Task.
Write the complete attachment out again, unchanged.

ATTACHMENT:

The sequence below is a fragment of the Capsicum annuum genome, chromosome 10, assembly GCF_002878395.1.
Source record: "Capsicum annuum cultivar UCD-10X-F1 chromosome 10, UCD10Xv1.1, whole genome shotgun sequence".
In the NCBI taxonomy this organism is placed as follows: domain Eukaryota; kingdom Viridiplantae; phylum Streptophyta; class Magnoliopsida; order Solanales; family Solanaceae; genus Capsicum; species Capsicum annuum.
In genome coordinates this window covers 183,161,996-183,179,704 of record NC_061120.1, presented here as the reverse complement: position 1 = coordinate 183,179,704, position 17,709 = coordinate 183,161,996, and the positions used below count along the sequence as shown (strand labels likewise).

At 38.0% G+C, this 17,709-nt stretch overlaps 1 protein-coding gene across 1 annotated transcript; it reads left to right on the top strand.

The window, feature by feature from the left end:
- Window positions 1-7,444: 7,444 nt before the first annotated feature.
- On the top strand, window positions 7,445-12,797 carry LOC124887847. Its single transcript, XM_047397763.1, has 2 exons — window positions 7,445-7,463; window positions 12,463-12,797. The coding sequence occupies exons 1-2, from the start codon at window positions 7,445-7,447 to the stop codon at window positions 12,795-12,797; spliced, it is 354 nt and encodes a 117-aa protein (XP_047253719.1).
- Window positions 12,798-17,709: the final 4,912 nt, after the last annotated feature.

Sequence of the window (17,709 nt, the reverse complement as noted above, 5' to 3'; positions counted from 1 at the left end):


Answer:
The sequence below is a fragment of the Capsicum annuum genome, chromosome 10, assembly GCF_002878395.1.
Source record: "Capsicum annuum cultivar UCD-10X-F1 chromosome 10, UCD10Xv1.1, whole genome shotgun sequence".
In the NCBI taxonomy this organism is placed as follows: domain Eukaryota; kingdom Viridiplantae; phylum Streptophyta; class Magnoliopsida; order Solanales; family Solanaceae; genus Capsicum; species Capsicum annuum.
In genome coordinates this window covers 183,161,996-183,179,704 of record NC_061120.1, presented here as the reverse complement: position 1 = coordinate 183,179,704, position 17,709 = coordinate 183,161,996, and the positions used below count along the sequence as shown (strand labels likewise).

At 38.0% G+C, this 17,709-nt stretch overlaps 1 protein-coding gene across 1 annotated transcript; it reads left to right on the top strand.

The window, feature by feature from the left end:
- Window positions 1-7,444: 7,444 nt before the first annotated feature.
- On the top strand, window positions 7,445-12,797 carry LOC124887847. Its single transcript, XM_047397763.1, has 2 exons — window positions 7,445-7,463; window positions 12,463-12,797. The coding sequence occupies exons 1-2, from the start codon at window positions 7,445-7,447 to the stop codon at window positions 12,795-12,797; spliced, it is 354 nt and encodes a 117-aa protein (XP_047253719.1).
- Window positions 12,798-17,709: the final 4,912 nt, after the last annotated feature.

Sequence of the window (17,709 nt, the reverse complement as noted above, 5' to 3'; positions counted from 1 at the left end):